The first major hurdle when playing a Sith is understanding the Imperial culture. If you are going to play a character who lives in the Sith Empire, you have to remember that the Empire does not function in any way like the United States or any other country in the western world. In fact, I would be hard-pressed to find any active country on Earth that functions exactly the same way the Empire does. The best description for the Empire is a totalitarian theocracy, although to call it a theocracy might be a stretch because the Emperor is not exactly a god. And although the Force is very real, Sith philosophy is religious, and the citizens of the Empire understand and subjugate themselves to those who wield its power.
I'll dive into the religious aspects another time, but I would like to give you a clear understanding of where each Sith fits into the social structure. Although many people would like to believe that their Sith falls outside this social structure so are therefore more powerful, it's simply untrue. The Sith work best when unified in an unbreakable chain. Each Sith is subject to another Sith unless he is the Emperor. Now, I'm not saying that in order to play a Sith you have to have a player who is your master, or frankly, that you have a master at all. But it would behoove you to attempt to fit into the social structure somehow.
At the very top of the list is the Emperor. He is a canon character, and no respectable roleplayer would ever claim to be him. Other untouchable characters are the Dark Council members. Yes, I know that one of the storylines allows you to become a Dark Council member, but I would suggest not taking that story as your character's canon.
That Dark Council member's name is Darth Nox; he leads the Sphere of Ancient Knowledge. Each Council member heads up one of these Spheres, and there are 12 in all. And if you are looking to get into Sith roleplay, this is a good place to start. Ask yourself what is important to your character. Is he a warrior? Then maybe he should be a part of the Sphere of Defense. Is she an archaeologist? Then maybe the Sphere of Ancient Knowledge is for her. I have a Sith who is a businesswoman. Making money for herself and the Empire is most important to her. Sure, she uses the Force and can call on it to defend herself if needed, but she is more likely to try to outmaneuver her opponents politically or financially before trying to face them head-on. She serves the Sphere of Logistics headed up by Darth Vowrawn.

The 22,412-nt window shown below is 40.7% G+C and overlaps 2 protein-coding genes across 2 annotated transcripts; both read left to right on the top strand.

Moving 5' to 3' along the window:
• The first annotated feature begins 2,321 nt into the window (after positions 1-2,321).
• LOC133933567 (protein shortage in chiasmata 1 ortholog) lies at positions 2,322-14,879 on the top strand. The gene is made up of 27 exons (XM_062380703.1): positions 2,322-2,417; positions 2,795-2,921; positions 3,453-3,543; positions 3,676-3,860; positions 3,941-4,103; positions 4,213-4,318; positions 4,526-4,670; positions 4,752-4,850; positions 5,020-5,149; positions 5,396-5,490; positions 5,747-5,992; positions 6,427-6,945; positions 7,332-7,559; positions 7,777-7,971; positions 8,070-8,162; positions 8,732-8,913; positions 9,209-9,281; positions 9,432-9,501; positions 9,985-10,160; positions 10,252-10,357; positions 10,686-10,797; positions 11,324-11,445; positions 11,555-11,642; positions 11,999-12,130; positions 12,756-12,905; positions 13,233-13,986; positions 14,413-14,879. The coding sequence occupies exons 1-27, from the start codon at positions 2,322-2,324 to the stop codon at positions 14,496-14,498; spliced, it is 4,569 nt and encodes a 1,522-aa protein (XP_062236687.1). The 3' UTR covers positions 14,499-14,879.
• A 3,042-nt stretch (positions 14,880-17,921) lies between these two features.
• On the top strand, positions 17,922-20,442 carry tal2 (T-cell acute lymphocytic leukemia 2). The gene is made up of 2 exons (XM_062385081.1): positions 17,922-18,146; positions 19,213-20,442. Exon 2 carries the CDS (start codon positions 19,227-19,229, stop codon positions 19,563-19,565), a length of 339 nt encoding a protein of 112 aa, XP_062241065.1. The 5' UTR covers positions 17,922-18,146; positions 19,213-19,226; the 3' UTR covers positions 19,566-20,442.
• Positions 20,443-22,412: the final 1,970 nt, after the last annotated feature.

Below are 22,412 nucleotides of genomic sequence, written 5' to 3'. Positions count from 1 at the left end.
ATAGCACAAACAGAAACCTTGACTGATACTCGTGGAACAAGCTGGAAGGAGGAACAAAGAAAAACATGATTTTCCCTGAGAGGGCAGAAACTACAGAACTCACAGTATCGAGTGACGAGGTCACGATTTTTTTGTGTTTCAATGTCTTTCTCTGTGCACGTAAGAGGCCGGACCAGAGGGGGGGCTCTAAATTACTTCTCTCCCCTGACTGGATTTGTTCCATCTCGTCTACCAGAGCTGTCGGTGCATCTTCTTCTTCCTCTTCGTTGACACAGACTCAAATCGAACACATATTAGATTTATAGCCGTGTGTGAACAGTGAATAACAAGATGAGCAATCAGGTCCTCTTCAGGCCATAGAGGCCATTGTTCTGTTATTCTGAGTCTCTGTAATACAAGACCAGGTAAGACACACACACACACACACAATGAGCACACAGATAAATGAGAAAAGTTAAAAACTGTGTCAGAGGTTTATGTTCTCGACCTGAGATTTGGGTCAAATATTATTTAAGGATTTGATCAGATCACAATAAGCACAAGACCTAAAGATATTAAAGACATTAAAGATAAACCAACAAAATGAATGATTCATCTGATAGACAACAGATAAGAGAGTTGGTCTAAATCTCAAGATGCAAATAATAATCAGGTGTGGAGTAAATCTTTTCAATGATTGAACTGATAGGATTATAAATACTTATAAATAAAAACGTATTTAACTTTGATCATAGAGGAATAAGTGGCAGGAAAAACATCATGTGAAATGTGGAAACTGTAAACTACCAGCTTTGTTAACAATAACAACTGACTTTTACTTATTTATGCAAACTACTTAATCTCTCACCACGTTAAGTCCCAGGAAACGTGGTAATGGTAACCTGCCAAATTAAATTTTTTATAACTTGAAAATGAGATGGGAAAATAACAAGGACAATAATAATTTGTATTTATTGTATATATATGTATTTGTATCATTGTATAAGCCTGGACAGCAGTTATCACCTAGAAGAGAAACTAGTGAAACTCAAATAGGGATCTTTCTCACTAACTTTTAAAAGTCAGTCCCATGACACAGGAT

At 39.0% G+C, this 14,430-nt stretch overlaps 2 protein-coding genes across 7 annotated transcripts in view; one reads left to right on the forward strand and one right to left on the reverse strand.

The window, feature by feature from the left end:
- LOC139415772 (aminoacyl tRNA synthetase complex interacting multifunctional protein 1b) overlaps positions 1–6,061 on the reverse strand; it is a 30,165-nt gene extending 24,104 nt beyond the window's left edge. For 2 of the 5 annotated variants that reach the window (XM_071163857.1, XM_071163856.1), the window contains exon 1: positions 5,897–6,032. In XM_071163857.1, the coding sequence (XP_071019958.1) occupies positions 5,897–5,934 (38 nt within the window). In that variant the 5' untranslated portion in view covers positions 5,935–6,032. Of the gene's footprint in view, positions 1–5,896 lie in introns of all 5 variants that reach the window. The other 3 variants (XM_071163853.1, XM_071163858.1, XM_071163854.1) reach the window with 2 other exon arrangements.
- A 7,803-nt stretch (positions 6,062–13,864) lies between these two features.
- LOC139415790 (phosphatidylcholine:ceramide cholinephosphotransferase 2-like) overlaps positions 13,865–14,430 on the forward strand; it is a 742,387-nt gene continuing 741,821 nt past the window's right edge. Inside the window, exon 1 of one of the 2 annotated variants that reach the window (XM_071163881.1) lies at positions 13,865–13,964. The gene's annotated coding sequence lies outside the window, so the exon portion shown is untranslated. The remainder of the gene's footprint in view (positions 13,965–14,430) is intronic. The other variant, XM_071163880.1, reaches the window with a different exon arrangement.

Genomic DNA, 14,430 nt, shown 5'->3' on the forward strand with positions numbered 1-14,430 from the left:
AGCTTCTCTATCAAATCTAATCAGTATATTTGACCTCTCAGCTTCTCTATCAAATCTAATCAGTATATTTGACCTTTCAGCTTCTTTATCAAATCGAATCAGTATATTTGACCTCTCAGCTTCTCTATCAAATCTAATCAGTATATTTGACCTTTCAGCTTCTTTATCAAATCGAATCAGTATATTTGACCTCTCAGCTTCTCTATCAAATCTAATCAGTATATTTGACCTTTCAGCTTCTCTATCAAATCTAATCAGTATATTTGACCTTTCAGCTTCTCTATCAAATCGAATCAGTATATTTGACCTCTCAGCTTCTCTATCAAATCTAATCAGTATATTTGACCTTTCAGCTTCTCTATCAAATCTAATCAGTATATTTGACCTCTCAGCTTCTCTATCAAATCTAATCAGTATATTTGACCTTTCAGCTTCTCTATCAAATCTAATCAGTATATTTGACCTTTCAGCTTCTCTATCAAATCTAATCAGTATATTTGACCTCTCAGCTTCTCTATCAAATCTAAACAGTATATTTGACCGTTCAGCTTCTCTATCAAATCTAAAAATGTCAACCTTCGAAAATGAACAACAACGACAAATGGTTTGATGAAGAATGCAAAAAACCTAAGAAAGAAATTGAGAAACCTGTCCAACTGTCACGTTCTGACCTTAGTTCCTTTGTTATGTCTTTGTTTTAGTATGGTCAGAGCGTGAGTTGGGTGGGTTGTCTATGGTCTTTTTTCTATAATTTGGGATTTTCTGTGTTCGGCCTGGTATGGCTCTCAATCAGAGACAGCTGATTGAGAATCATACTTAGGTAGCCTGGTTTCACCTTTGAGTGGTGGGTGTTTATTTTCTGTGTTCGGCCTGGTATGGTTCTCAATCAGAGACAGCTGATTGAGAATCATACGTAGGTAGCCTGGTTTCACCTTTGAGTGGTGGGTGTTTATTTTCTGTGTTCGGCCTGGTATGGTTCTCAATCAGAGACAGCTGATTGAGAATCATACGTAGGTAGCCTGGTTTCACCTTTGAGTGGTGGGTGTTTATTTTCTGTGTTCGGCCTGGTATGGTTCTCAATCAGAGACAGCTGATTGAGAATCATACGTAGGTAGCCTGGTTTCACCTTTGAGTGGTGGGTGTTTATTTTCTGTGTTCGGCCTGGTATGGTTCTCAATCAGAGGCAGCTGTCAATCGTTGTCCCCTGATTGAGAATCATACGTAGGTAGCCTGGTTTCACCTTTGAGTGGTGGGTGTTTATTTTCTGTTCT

After determining which Sphere your Sith belongs to, think about where he fits in the political structure.
All Dark Council members carry the title Darth, as do the Sith directly under them. In fact, it's possible that multiple levels within the hierarchy can contain members with the title Darth, although I'd venture to say that most of the time you wouldn't find more than a couple of tiers of Darths. Darths have earned their titles by some sort of extraordinary act that gained notice of the Dark Council or someone high up in the Sphere with influence in the Dark Council. If you want to be a Darth, be prepared to tell the story of how you became a Darth. Personally, I don't recommend your taking the Darth title unless you have a group of people who are willing to follow you or accept that you hold that title.
If you don't want to have to come up with that story, or if you're not looking for the power struggle that happens at the Darth level, then maybe you should consider making your character a Lord. Lords usually work directly under a Darth or directly for a Sphere if circumstances have caused their master to no longer be around. Lords are indirectly subject to anyone who is a Darth, but they always answer directly to someone. If you're looking to be independent... well, I talked about that earlier. You might not have complete freedom as a Lord, but you are very free to jump from Darth to Darth if your story demands it. A Darth's career is pretty much set, but a Lord can feel free to change careers midstream.
Acolytes and Apprentices are similar in where they fall in the social order. Both are subject to all other Sith, and given the right circumstances, they might also be subject to some Imperial military personnel, like Admirals, Generals, or Moffs. Acolytes are Apprentices without a master, but otherwise they hold the same position in the hierarchy. If you're considering playing an Apprentice or Acolyte, which can be good for new players, understand that you are the lowest on the totem pole, as it were. Mouthing off to those who outrank you has consequences, so be prepared to deal with that if you decide to take this path.
Unfortunately, I have not been able to dive into religious or personality aspects of playing a Sith, so I will have to do that in a later Hyperspace Beacon. However, I hope this is a good start, and if you have any questions, feel free to ask. I will see you in a galaxy far, far away.
The Hyperspace Beacon by Larry Everett is your weekly guide to the vast galaxy of Star Wars: The Old Republic, currently in production by BioWare. If you have comments or suggestions for the column, send a transmission to email@example.com. Now strap yourself in, kid -- we gotta make the jump to hyperspace!